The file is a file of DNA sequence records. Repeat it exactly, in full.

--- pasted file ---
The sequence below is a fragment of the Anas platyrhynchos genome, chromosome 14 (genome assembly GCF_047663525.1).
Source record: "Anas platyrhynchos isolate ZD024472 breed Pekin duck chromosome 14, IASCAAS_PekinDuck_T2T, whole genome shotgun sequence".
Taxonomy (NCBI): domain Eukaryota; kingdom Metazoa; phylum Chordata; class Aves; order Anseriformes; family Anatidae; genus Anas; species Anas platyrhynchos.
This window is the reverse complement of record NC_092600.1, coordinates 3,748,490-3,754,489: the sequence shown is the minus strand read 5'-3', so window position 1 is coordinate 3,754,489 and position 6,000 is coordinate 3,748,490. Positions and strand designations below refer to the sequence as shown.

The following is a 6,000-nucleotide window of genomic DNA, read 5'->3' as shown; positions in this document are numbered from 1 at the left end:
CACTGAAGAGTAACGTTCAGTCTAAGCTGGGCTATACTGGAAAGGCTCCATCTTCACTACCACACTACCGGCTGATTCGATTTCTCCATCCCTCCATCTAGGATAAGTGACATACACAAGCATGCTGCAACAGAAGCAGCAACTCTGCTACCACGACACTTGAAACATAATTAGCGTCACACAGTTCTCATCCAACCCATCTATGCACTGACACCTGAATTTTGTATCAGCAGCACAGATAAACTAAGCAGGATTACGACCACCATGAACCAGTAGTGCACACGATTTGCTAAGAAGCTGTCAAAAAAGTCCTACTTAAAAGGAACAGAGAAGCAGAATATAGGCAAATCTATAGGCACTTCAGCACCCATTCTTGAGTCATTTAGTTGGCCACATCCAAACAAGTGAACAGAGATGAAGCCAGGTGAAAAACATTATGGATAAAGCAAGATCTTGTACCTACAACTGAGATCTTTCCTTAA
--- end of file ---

The sequence below is a fragment of the Anas platyrhynchos genome, chromosome 14 (genome assembly GCF_047663525.1).
Source record: "Anas platyrhynchos isolate ZD024472 breed Pekin duck chromosome 14, IASCAAS_PekinDuck_T2T, whole genome shotgun sequence".
Taxonomy (NCBI): domain Eukaryota; kingdom Metazoa; phylum Chordata; class Aves; order Anseriformes; family Anatidae; genus Anas; species Anas platyrhynchos.
This window is the reverse complement of record NC_092600.1, coordinates 3,748,490-3,754,489: the sequence shown is the minus strand read 5'-3', so window position 1 is coordinate 3,754,489 and position 6,000 is coordinate 3,748,490. Positions and strand designations below refer to the sequence as shown.

The following is a 6,000-nucleotide window of genomic DNA, read 5'->3' as shown; positions in this document are numbered from 1 at the left end:
CACTGAAGAGTAACGTTCAGTCTAAGCTGGGCTATACTGGAAAGGCTCCATCTTCACTACCACACTACCGGCTGATTCGATTTCTCCATCCCTCCATCTAGGATAAGTGACATACACAAGCATGCTGCAACAGAAGCAGCAACTCTGCTACCACGACACTTGAAACATAATTAGCGTCACACAGTTCTCATCCAACCCATCTATGCACTGACACCTGAATTTTGTATCAGCAGCACAGATAAACTAAGCAGGATTACGACCACCATGAACCAGTAGTGCACACGATTTGCTAAGAAGCTGTCAAAAAAGTCCTACTTAAAAGGAACAGAGAAGCAGAATATAGGCAAATCTATAGGCACTTCAGCACCCATTCTTGAGTCATTTAGTTGGCCACATCCAAACAAGTGAACAGAGATGAAGCCAGGTGAAAAACATTATGGATAAAGCAAGATCTTGTACCTACAACTGAGATCTTTCCTTAA